LIMA, June 8, 2012 –The presentation of the book ¿Está el piso parejo para los niños en el Perú? Medición y comprensión de la evolución de las oportunidades [Is the playing field level for Peruvian children?: measuring and understanding changes in opportunities] ended with a call to close the gap in opportunities for Peruvian children through the equitable allocation of government resources. The book was published by the World Bank and the Group of Analysis for Development (GRADE).
The publication explores trends in access of Peruvian children to opportunities critical to their development in the areas of health, education, information access and basic infrastructure over the past decade. The study confirmed that although access to these services should be universal, the reality is that they are not.
“All Peruvian children, regardless of where they were born, the educational level of their parents, the color of their skin or the language their family speaks, should have the same opportunities of access to basic healthcare, safe water, sanitation, nutrition and a quality basic education, said Susan Goldmark, World Bank regional director for Bolivia, Chile, Ecuador, Peru and Venezuela. "This study provides the methodology and instruments for targeting, monitoring and evaluation that will contribute to sectoral and inter-governmental coordination to achieve the social results the Peruvian government has established as targets,” she said.
Compared with 18 other countries of Latin America and the Caribbean in the Human Opportunities Index (HOI), Peru ranks sixth in completing primary school on time. Nevertheless, with respect to access to sanitation, Peru ranks tenth, in safe water, fourteenth and in electricity, fifteenth.
Other key HOI findings for Peru include:
- The index for completing primary school on time is 50 (the index ranges from 0 to 100), which continues to be low given the insufficient coverage as well as the unequal distribution of opportunities.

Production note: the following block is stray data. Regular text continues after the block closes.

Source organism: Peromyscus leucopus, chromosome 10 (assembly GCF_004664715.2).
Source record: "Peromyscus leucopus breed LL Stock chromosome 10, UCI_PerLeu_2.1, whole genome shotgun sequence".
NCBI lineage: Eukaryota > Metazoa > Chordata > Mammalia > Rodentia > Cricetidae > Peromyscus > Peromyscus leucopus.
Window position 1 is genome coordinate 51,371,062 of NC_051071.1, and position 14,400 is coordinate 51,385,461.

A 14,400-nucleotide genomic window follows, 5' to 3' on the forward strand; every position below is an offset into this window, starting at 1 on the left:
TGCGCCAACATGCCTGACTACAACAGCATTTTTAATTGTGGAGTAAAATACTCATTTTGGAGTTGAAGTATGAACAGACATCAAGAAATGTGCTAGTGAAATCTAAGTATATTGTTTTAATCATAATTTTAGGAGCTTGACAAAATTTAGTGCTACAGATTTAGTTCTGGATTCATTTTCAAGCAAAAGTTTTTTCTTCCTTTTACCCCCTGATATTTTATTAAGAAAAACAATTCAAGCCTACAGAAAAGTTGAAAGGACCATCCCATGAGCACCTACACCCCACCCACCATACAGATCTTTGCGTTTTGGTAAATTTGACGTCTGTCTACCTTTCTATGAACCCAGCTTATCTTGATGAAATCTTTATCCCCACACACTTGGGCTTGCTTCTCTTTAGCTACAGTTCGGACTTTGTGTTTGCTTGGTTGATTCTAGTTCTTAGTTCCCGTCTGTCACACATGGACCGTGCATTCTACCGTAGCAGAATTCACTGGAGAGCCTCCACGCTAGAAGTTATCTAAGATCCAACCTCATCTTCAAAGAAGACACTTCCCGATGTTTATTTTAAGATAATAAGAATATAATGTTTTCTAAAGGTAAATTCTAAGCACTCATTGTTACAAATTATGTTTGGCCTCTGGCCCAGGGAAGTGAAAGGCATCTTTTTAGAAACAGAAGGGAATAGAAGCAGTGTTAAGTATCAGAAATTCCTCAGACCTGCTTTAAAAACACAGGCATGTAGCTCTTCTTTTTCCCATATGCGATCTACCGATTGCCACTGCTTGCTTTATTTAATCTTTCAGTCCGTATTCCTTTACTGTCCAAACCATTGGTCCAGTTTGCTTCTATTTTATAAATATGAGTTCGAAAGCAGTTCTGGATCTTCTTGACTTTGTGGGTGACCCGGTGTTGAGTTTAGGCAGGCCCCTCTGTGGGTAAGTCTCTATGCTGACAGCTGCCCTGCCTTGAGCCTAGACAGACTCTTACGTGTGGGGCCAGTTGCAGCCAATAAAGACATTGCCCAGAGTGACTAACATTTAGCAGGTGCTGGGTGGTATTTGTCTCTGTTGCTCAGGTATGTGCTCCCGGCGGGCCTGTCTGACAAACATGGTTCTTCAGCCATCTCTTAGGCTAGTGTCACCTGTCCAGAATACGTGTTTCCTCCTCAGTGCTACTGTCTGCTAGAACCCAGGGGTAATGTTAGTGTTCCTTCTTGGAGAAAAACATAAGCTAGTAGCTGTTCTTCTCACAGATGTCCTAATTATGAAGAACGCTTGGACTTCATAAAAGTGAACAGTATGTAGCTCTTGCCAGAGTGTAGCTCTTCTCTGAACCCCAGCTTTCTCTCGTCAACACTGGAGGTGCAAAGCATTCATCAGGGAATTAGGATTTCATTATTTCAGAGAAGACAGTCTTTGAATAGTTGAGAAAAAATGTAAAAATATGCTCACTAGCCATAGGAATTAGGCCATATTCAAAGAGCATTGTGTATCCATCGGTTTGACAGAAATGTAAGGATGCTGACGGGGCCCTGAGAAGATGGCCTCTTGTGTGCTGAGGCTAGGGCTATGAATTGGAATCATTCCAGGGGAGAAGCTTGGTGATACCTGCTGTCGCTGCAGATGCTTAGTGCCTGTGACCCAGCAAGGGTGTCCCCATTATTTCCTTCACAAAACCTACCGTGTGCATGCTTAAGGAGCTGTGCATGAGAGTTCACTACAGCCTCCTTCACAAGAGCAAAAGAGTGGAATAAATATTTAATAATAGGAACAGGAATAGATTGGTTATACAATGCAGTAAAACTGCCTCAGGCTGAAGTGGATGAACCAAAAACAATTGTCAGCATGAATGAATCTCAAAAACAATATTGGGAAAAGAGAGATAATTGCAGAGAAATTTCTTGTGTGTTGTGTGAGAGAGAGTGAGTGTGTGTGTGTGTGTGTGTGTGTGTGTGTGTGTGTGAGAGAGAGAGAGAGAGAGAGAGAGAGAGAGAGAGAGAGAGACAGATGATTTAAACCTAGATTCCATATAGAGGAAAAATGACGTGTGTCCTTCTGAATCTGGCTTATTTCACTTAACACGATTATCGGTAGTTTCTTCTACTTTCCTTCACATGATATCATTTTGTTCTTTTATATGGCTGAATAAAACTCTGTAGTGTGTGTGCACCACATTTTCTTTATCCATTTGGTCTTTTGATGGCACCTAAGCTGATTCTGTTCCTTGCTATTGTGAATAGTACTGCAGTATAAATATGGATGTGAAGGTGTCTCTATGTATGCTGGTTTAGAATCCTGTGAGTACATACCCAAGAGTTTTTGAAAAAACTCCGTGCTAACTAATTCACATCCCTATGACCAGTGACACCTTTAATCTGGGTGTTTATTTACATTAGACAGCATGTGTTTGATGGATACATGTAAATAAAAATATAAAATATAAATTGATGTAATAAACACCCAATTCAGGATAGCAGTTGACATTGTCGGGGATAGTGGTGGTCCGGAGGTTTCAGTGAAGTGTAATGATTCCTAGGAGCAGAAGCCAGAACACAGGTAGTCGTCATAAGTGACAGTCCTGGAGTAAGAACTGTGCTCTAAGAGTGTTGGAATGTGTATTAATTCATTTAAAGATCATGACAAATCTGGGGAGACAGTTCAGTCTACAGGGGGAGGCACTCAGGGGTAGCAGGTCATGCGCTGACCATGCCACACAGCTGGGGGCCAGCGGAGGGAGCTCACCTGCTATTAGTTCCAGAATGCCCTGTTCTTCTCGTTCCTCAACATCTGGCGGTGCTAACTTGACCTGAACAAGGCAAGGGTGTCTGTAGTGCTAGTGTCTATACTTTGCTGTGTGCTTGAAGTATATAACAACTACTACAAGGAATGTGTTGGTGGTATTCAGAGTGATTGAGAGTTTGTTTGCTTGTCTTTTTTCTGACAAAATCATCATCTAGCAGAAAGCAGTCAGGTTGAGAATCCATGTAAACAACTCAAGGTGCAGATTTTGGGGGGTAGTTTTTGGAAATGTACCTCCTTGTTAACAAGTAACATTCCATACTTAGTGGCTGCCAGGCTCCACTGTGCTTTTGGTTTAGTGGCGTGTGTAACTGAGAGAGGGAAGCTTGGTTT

- Peru has been more successful in expanding coverage of pre-school education.
- With respect to infrastructure, HOI performance was uneven. The HOI for cellular telephony grew significantly, from 8 to 52 between 2004 and 2009, although marked disparities persist.
- The HOI for access to electricity rose from 52 to 67 whereas that of sanitation increased from 44 to 55, in both cases due to improved coverage and more equitable distribution.
- In the case of safe water, improvements were limited.
Overall, parents’ education, income and region of birth still play a major role in generating inequality in opportunities for Peruvian children.
The book presentation was organized with support from the Consorcio de Investigación Económica y Social (the Economic and Social Research Consortium) and the Universidad del Pacífico.
The study uses the Human Opportunity Index, which is a measurement tool introduced in 2009 in a World Bank Study for Latin America and the Caribbean. The HOI measures inequality of opportunities in access to a specific group of goods and services – which are referred to as “basic opportunities” -- and their relation with a set of “circumstances” for a particular population segment: children and young people under age 18. This study includes variables such as gender, location (urban/rural), altitude of district of residence, education and income of the household head, family structure (number of siblings and whether there are two parents present) and ethnic group (estimated based on the mother tongue spoken at home).